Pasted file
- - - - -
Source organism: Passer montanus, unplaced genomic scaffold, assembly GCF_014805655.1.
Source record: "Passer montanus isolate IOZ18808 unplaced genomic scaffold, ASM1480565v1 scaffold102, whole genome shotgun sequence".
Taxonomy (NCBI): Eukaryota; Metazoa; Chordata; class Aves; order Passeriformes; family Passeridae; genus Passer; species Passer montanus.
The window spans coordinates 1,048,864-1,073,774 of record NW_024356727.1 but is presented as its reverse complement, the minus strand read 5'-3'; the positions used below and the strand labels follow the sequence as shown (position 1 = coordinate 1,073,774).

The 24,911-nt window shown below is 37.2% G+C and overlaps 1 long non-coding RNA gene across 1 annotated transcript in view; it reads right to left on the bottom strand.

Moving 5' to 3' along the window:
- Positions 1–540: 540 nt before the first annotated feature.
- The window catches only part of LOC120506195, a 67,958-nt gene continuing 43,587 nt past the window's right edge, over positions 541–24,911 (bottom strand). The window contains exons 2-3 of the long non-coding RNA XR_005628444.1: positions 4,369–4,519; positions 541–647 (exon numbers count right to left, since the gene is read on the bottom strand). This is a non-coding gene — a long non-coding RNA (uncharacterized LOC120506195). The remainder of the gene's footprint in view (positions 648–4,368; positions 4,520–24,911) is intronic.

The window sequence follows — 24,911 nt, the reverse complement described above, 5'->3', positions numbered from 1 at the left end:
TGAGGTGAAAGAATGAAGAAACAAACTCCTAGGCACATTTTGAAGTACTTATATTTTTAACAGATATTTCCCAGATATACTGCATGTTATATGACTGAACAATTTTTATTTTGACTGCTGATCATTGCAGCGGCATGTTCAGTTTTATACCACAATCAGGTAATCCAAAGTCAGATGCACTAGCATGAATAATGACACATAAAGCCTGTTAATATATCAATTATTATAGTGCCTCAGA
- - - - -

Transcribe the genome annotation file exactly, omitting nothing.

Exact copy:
Source organism: Passer montanus, unplaced genomic scaffold, assembly GCF_014805655.1.
Source record: "Passer montanus isolate IOZ18808 unplaced genomic scaffold, ASM1480565v1 scaffold102, whole genome shotgun sequence".
Taxonomy (NCBI): Eukaryota; Metazoa; Chordata; class Aves; order Passeriformes; family Passeridae; genus Passer; species Passer montanus.
The window spans coordinates 1,048,864-1,073,774 of record NW_024356727.1 but is presented as its reverse complement, the minus strand read 5'-3'; the positions used below and the strand labels follow the sequence as shown (position 1 = coordinate 1,073,774).

The 24,911-nt window shown below is 37.2% G+C and overlaps 1 long non-coding RNA gene across 1 annotated transcript in view; it reads right to left on the bottom strand.

Moving 5' to 3' along the window:
- Positions 1–540: 540 nt before the first annotated feature.
- The window catches only part of LOC120506195, a 67,958-nt gene continuing 43,587 nt past the window's right edge, over positions 541–24,911 (bottom strand). The window contains exons 2-3 of the long non-coding RNA XR_005628444.1: positions 4,369–4,519; positions 541–647 (exon numbers count right to left, since the gene is read on the bottom strand). This is a non-coding gene — a long non-coding RNA (uncharacterized LOC120506195). The remainder of the gene's footprint in view (positions 648–4,368; positions 4,520–24,911) is intronic.

The window sequence follows — 24,911 nt, the reverse complement described above, 5'->3', positions numbered from 1 at the left end:
TGAGGTGAAAGAATGAAGAAACAAACTCCTAGGCACATTTTGAAGTACTTATATTTTTAACAGATATTTCCCAGATATACTGCATGTTATATGACTGAACAATTTTTATTTTGACTGCTGATCATTGCAGCGGCATGTTCAGTTTTATACCACAATCAGGTAATCCAAAGTCAGATGCACTAGCATGAATAATGACACATAAAGCCTGTTAATATATCAATTATTATAGTGCCTCAGA